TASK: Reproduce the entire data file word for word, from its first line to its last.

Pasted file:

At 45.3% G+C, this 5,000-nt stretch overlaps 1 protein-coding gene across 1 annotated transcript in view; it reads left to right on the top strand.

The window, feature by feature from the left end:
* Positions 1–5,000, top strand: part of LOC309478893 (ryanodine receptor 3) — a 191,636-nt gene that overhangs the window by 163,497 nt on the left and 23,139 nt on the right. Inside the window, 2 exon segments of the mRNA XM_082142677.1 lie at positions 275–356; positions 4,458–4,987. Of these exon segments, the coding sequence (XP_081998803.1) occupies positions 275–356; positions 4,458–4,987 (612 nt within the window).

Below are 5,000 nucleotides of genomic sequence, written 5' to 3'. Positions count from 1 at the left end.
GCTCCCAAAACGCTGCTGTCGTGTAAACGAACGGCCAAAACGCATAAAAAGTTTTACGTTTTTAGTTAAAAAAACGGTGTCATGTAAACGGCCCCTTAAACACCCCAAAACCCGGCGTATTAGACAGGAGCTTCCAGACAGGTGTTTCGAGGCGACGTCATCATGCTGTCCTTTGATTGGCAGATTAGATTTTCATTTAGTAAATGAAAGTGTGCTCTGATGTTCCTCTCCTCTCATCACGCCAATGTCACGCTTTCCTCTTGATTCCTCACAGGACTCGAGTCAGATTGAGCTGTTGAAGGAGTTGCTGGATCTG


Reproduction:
At 45.3% G+C, this 5,000-nt stretch overlaps 1 protein-coding gene across 1 annotated transcript in view; it reads left to right on the top strand.

The window, feature by feature from the left end:
* Positions 1–5,000, top strand: part of LOC309478893 (ryanodine receptor 3) — a 191,636-nt gene that overhangs the window by 163,497 nt on the left and 23,139 nt on the right. Inside the window, 2 exon segments of the mRNA XM_082142677.1 lie at positions 275–356; positions 4,458–4,987. Of these exon segments, the coding sequence (XP_081998803.1) occupies positions 275–356; positions 4,458–4,987 (612 nt within the window).

Below are 5,000 nucleotides of genomic sequence, written 5' to 3'. Positions count from 1 at the left end.
GCTCCCAAAACGCTGCTGTCGTGTAAACGAACGGCCAAAACGCATAAAAAGTTTTACGTTTTTAGTTAAAAAAACGGTGTCATGTAAACGGCCCCTTAAACACCCCAAAACCCGGCGTATTAGACAGGAGCTTCCAGACAGGTGTTTCGAGGCGACGTCATCATGCTGTCCTTTGATTGGCAGATTAGATTTTCATTTAGTAAATGAAAGTGTGCTCTGATGTTCCTCTCCTCTCATCACGCCAATGTCACGCTTTCCTCTTGATTCCTCACAGGACTCGAGTCAGATTGAGCTGTTGAAGGAGTTGCTGGATCTG